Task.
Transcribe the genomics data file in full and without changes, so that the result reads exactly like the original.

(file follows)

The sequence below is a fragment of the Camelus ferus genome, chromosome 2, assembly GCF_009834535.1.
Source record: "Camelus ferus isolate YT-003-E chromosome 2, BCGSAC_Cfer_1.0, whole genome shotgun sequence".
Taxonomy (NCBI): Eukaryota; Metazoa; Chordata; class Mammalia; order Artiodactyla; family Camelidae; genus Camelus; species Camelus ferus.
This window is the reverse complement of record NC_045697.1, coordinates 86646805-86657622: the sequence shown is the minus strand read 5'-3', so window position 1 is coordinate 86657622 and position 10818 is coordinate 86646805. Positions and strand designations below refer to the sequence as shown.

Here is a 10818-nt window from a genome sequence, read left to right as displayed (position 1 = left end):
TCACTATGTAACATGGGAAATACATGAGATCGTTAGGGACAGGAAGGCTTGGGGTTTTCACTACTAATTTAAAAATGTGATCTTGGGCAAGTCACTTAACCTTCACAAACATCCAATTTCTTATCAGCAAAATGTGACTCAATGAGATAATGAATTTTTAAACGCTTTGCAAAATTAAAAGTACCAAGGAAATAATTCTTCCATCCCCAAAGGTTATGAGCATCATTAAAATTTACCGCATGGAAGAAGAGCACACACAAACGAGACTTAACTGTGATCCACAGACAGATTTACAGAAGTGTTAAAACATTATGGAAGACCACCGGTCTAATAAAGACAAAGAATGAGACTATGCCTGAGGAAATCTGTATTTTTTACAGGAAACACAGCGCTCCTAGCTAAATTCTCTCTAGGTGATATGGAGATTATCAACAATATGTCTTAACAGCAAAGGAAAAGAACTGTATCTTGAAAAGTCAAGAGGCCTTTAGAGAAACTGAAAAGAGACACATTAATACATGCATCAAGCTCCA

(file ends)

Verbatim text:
The sequence below is a fragment of the Camelus ferus genome, chromosome 2, assembly GCF_009834535.1.
Source record: "Camelus ferus isolate YT-003-E chromosome 2, BCGSAC_Cfer_1.0, whole genome shotgun sequence".
Taxonomy (NCBI): Eukaryota; Metazoa; Chordata; class Mammalia; order Artiodactyla; family Camelidae; genus Camelus; species Camelus ferus.
This window is the reverse complement of record NC_045697.1, coordinates 86646805-86657622: the sequence shown is the minus strand read 5'-3', so window position 1 is coordinate 86657622 and position 10818 is coordinate 86646805. Positions and strand designations below refer to the sequence as shown.

Here is a 10818-nt window from a genome sequence, read left to right as displayed (position 1 = left end):
TCACTATGTAACATGGGAAATACATGAGATCGTTAGGGACAGGAAGGCTTGGGGTTTTCACTACTAATTTAAAAATGTGATCTTGGGCAAGTCACTTAACCTTCACAAACATCCAATTTCTTATCAGCAAAATGTGACTCAATGAGATAATGAATTTTTAAACGCTTTGCAAAATTAAAAGTACCAAGGAAATAATTCTTCCATCCCCAAAGGTTATGAGCATCATTAAAATTTACCGCATGGAAGAAGAGCACACACAAACGAGACTTAACTGTGATCCACAGACAGATTTACAGAAGTGTTAAAACATTATGGAAGACCACCGGTCTAATAAAGACAAAGAATGAGACTATGCCTGAGGAAATCTGTATTTTTTACAGGAAACACAGCGCTCCTAGCTAAATTCTCTCTAGGTGATATGGAGATTATCAACAATATGTCTTAACAGCAAAGGAAAAGAACTGTATCTTGAAAAGTCAAGAGGCCTTTAGAGAAACTGAAAAGAGACACATTAATACATGCATCAAGCTCCA